1. ^ Proposed dates for Menkauhor's reign: 2422–2414 BC,[7] 2421–2414 BC,[8] 2389–2381 BC,[9] 2373–2366 BC,[10] 2364–2355,[11] 2348–2340 BC.[12]
  2. ^ Proposed dates for Merikare's reign: for an unknown duration between 2160–2055 BC,[13] 2150–2040 BC,[9] 2118–1980 BC,[10] or 2100–2050 BC.[14]
  3. ^ Proposed dates for Amenemhat I's reign: 1994–1964 BC,[15] 1991–1962 BC,[16][17][18] 1985–1956 BC,[13] 1939–1910 BC,[10] 1938–1908 BC.[19]
  4. ^ Proposed dates for Ity's reign: 2287–2285 BC assuming that Ity is Userkare,[20] otherwise for an unknown duration between 2181–2160 BC,[13] 2150–2118 BC,[10] or 2150–2040 BC.[9]

References edit

  1. ^ a b c d Verner 2001, p. 322.
  2. ^ von Beckerath 1984, pp. 62 & 192.
  3. ^ a b c d e f g h i Lehner 2008, p. 165.
  4. ^ a b c Hawass 2010, p. 155.
  5. ^ a b c d Lepsius 1970, p. 188.
  6. ^ a b Verner 2001, p. 464.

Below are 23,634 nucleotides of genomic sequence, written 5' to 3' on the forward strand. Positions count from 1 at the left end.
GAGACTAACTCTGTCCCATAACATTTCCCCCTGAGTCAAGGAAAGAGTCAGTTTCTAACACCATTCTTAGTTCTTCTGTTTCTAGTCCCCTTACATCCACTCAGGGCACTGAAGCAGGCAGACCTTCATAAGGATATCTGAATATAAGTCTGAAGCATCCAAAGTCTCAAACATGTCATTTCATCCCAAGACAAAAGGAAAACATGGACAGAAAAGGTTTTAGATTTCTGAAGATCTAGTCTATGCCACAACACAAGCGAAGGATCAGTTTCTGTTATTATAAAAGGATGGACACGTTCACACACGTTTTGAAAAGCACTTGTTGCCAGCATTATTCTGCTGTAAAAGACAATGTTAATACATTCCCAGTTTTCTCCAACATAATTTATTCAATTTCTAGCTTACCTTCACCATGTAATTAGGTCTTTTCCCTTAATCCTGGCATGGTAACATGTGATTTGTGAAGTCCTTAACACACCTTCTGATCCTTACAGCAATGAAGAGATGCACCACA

7. ^ Clayton 1994, p. 60.
  8. ^ Shaw 2003, p. 482.
  9. ^ a b c Allen et al. 1999, p. xx.
  10. ^ a b c d Krauss & Warburton 2006, p. 491.
  11. ^ a b c Theis 2010, p. 333.
  12. ^ Dodson & Hilton 2004, p. 288.
  13. ^ a b c Shaw 2003, p. 483.
  14. ^ a b Theis 2010, p. 335.
  15. ^ Dodson & Hilton 2004, p. 289.
  16. ^ Clayton 1994, p. 78.
  17. ^ Lehner 2008, p. 8.
  18. ^ Grimal 1992, p. 391.
  19. ^ Wilkinson 2010, p. xv.
  20. ^ a b c Theis 2010, p. 329.
  21. ^ a b c d e Verner 2001, p. 332.
  22. ^ a b Hawass 2010, p. 153.
  23. ^ a b Hawass 2010, p. 154.
  24. ^ a b Hawass 2010, pp. 154–155.
  25. ^ Bárta 2005, p. 178.
  26. ^ a b c d Theis 2010, p. 334.
  27. ^ a b Brovarski 1999, p. 381.
  28. ^ a b c d Hawass 2010, p. 156.
  29. ^ a b c d Wright 2008.
  30. ^ Hawass 2010, pp. 156–157.
  31. ^ a b c Hawass 2010, p. 157.
  32. ^ Verner 2001, pp. 332–333.
  33. ^ Verner 2001, p. 333.
  34. ^ a b Verner 2001, pp. 333–334.
  35. ^ Verner 2001, p. 188.
  36. ^ Hawass 2010, p. 159.
  37. ^ von Beckerath 1984, pp. 59–60.
  38. ^ Leprohon 2013, pp. 47–48.
  39. ^ a b Firth 1930, p. 188.
  40. ^ Couyat & Montet 1912, p. 124.
  41. ^ a b Málek 1994, pp. 203–214.
  42. ^ a b Hawass 2010, p. 158.
  43. ^ Hawass 2010, p. 165.

Sources edit

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External links edit